There will be reading and/or attendance quizzes in class most days. These quizzes will make up 13% of the student grade. Generally, these quizzes will be short, but there will be many of them. Students must be in-class for this to count. These quizzes may be given at any time during class. The quizzes may cover topic(s) from a reading, before that topic has been covered in class. If you miss more than 7 classes/attendance-questions, your final course grade will be docked by 10%.
There will be (roughly) weekly programming assignments throughout the semester, which will contribute to 32% percent of the student’s grade. There will be (roughly) 9-10 assignments. The majority of these will be individual projects, but some might be made group-based.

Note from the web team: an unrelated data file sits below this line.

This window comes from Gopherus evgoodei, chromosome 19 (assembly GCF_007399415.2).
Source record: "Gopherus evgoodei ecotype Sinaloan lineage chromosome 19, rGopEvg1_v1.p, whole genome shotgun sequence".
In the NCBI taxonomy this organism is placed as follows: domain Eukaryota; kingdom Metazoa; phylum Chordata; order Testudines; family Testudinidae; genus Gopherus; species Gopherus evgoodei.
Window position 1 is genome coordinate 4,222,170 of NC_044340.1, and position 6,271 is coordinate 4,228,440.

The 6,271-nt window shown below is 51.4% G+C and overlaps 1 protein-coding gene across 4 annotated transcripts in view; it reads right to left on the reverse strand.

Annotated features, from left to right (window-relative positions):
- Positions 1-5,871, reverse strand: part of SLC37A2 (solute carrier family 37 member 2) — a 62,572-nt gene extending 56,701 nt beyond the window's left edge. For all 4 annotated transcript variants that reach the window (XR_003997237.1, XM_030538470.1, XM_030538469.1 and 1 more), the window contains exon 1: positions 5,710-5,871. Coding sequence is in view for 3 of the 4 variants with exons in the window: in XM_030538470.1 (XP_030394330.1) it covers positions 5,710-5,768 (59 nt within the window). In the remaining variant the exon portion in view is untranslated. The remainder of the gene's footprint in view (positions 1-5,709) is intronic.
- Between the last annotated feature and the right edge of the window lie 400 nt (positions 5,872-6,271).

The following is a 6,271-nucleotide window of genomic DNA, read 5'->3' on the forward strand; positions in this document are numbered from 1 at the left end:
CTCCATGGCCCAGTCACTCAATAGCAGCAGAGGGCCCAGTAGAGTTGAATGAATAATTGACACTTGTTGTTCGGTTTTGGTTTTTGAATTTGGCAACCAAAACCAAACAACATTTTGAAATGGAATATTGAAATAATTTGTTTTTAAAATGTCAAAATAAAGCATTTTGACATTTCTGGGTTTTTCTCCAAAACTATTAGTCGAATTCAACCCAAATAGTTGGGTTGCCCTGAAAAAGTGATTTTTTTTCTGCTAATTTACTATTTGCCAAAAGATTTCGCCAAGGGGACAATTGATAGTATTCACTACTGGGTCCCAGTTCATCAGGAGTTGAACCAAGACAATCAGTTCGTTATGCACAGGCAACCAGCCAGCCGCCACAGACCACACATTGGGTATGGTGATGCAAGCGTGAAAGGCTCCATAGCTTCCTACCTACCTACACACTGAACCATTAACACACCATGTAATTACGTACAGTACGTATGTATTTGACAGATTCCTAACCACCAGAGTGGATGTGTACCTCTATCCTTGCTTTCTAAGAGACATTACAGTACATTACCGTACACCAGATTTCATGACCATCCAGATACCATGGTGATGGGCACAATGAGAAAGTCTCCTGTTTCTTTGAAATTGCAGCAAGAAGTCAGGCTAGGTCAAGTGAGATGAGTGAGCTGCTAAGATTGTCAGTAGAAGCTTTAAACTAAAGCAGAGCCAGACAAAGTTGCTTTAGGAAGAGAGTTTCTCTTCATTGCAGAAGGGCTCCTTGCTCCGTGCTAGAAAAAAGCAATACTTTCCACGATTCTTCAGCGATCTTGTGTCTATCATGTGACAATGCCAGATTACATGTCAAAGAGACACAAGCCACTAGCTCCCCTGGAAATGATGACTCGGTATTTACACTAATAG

There will be three exams throughout the course. The first two will be worth 14%, and the final 12%. These exams may cover material from class, the programming assignments, the final project, and the readings. This includes the final exam.
The final project will be worth 17% of the course grade. This will be a large-scale project requiring students to construct a mobile application, from idea to final product. Students will be required to work on these in groups of 2-4. Groups must be approved by the instructor.
The instructor and teaching staff will do their best to have grades back to students within 1 week. This includes, but is not limited to, grades for exams, projects, programming assignments, attendance, and quizzes. Once a grade has been entered for a particular item on the digital gradebook, students have at most 5 days to dispute the grade. This includes disputes related to excuses such as sickness, personal matters, dean’s excuses, etc. If 5 days pass and there has not been such a request, the grade is final.
The correspondence between percentage grade and numeric grade is as follows: